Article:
Other pre-update precautions

Make sure all devices are synchronized prior to updating If you use mobile devices that synchronize with iSync or another application, make sure that the data is updated on the Mac before upgrading to Mac OS X 10.4. Some applications, iSync 2.0 (the Tiger release) included, will not seamlessly adopt data synchronization for existing devices.

In other words, iSync in particular, will either re-initialize the device from the data on the computer (losing any changes made on the device since the last synchronization) or merge the two data sets, creating duplicates.

Making sure that the latest data is on the computer side will allow you to re-initialize your device without losing anything.

Disconnect all external devices, update firmware This may seem like overkill, but disconnecting all external USB and FireWire devices before applying Mac OS X 10.4 can save you from some serious but rare problems including drive corruption/failure and system startup issues caused by problematic devices.

Disconnecting all FireWire devices before updating is especially important, and is a procedure we've recommended several times in the past. Apple even recommended this procedure for one of the incremental Mac OS X 10.3.x updates, stating:

"If you have a third-party FireWire hard drive connected, turn it off and disconnect it before installing this update. Reconnect it and turn it back on after installation is complete and you've restarted."

This includes iPods, as the iPod is indeed a FireWire hard drive.

After successfully installing Mac OS X 10.4, attach each device individually and check for issues.

Also, particularly with regard to FireWire drives, make sure that you are using the latest firmware, usually available from the manufacturer's Web site. Updating the firmware can resolve a host of mounting and access issues that can occur under Mac OS X 10.4.

Archive and Install: A Hassle eliminator Mac OS X 10.4 (Tiger) offers several install options: basic Upgrade, Archive and Install, and Clean Install.

For most users, a basic upgrade will suffice. This option will examine your existing file structure, and replace the necessary system components and Apple applications with updated Mac OS X 10.4 versions, leaving you with a system set-up that is ostensibly similar (in terms of file location, user configuration, and various other settings) to the one you had prior to the update process. It's a relatively quick, and usually successful process.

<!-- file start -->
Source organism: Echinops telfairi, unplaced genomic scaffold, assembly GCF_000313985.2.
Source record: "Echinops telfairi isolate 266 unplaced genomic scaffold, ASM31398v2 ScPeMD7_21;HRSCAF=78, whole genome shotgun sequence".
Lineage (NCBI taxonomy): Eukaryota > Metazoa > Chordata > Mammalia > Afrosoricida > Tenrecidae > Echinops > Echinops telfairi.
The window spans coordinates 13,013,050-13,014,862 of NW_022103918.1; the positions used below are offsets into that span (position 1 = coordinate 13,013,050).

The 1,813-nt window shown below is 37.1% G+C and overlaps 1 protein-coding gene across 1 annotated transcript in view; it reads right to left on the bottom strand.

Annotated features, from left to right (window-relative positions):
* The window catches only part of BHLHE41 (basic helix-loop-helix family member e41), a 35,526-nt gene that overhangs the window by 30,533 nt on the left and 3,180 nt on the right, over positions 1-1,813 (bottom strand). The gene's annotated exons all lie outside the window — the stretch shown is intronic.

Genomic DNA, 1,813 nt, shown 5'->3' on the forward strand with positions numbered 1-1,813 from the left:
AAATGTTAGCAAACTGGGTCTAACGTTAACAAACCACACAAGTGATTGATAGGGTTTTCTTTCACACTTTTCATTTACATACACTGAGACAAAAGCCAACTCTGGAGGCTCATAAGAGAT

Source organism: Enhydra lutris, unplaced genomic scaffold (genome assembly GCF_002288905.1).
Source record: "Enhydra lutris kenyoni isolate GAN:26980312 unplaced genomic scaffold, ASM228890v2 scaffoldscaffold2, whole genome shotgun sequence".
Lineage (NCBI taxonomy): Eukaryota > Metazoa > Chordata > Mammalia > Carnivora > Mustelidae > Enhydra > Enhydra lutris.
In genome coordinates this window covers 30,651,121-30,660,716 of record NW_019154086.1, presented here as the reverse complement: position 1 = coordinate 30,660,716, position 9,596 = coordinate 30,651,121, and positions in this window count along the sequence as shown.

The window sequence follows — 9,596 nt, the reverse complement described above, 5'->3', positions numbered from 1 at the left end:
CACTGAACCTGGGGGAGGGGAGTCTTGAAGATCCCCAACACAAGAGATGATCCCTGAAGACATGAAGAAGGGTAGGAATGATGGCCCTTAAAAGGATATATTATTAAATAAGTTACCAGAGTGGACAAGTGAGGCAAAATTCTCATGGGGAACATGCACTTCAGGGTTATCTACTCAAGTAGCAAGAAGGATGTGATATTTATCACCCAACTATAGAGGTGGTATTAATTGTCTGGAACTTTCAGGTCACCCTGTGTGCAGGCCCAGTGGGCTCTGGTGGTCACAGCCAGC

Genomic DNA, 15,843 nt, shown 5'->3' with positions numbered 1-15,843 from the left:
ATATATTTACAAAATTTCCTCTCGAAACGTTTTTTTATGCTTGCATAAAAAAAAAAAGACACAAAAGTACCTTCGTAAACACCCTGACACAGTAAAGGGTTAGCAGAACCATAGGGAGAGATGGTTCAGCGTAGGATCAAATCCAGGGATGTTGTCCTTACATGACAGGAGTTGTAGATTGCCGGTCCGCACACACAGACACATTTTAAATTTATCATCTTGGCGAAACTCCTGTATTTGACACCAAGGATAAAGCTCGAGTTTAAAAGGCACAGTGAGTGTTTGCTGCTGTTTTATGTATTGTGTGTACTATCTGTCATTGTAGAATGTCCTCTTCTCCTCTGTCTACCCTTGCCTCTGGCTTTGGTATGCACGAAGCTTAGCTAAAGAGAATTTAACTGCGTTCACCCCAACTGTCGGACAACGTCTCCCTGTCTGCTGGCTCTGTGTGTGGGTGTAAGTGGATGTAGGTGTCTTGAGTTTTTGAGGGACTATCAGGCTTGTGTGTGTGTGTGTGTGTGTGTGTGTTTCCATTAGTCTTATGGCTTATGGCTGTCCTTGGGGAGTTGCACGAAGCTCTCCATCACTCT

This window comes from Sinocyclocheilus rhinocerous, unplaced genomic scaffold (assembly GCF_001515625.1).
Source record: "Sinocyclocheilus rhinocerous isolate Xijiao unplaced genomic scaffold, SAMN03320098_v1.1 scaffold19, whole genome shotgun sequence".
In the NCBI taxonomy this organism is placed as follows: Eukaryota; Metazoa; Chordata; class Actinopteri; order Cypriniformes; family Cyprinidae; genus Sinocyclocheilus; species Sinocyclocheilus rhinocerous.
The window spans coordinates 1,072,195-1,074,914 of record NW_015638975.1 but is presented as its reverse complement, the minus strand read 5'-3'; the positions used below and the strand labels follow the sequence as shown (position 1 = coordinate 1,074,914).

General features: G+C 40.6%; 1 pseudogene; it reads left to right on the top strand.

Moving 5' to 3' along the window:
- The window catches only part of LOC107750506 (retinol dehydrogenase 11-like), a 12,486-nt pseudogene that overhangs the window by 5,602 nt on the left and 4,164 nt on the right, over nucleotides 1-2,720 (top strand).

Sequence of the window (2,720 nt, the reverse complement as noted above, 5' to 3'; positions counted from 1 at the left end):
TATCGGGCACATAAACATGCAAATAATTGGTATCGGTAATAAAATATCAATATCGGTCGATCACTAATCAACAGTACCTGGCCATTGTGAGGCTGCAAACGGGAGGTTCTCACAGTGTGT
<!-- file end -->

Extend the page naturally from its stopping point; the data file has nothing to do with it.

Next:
Given the dramatic changes (including modifications to file structure and key system components) apparent in Mac OS X 10.4, however, the time saved up front by using the basic upgrade option may result in time spent troubleshooting later. Using the Archive and Install option will require some extra set-up time after the update has taken place, but will eliminate vulnerability to a number of issues that unexpectedly appear on some systems.

The Archive and Install option will perform a clean install of Mac OS X 10.4, while transferring most of your Applications and user account information to the new system installation (provided you check the "Preserve Users and Network Settings" option).

After you have performed the Archive and Install process, you will be left with a set-up that is surprisingly similar to your old configuration. A folder named "Previous System" will reside at the root level of your hard drive -- it contains several user added system components (third party add-ons, etc.), some old versions of Apple applications, and other user settings.

Some users comb through the "Previous System" folder, moving old components to their appropriate locations on the new installation. However, in the case of a major system upgrade like Tiger, it often proves more prudent to manually re-add any third-party add-ons by downloading fresh copies from developers' Web sites. Doing so allows you to check documentation for each add-on, ensuring it is Mac OS X 10.4-compatible, and also allows you to check for any new problems that manifest after the installation of each individual add-on.

Likewise, it's not a good idea to move old .plist (preference) files from a "Previous System" folder to the new installation unless you have spent significant time configuring them or they store important data. These files tend to become corrupt when introduced to new system installations, and can cause problems with application launching as well as other issues.

Performing an Erase and Install is time consuming (in terms of after-upgrade set-up) and not necessary for most users. First, attempt and Archive and Install, and if you are still having issues, you can perform an Erase and Install process later.

Make sure you've upgraded all of your applications to Tiger-ready versions, if they are available Dozens of applications have already been updated for Mac OS X 10.4 compatibility, and many wide-usage applications require minimal, or no code changes for acceptable operation under Tiger.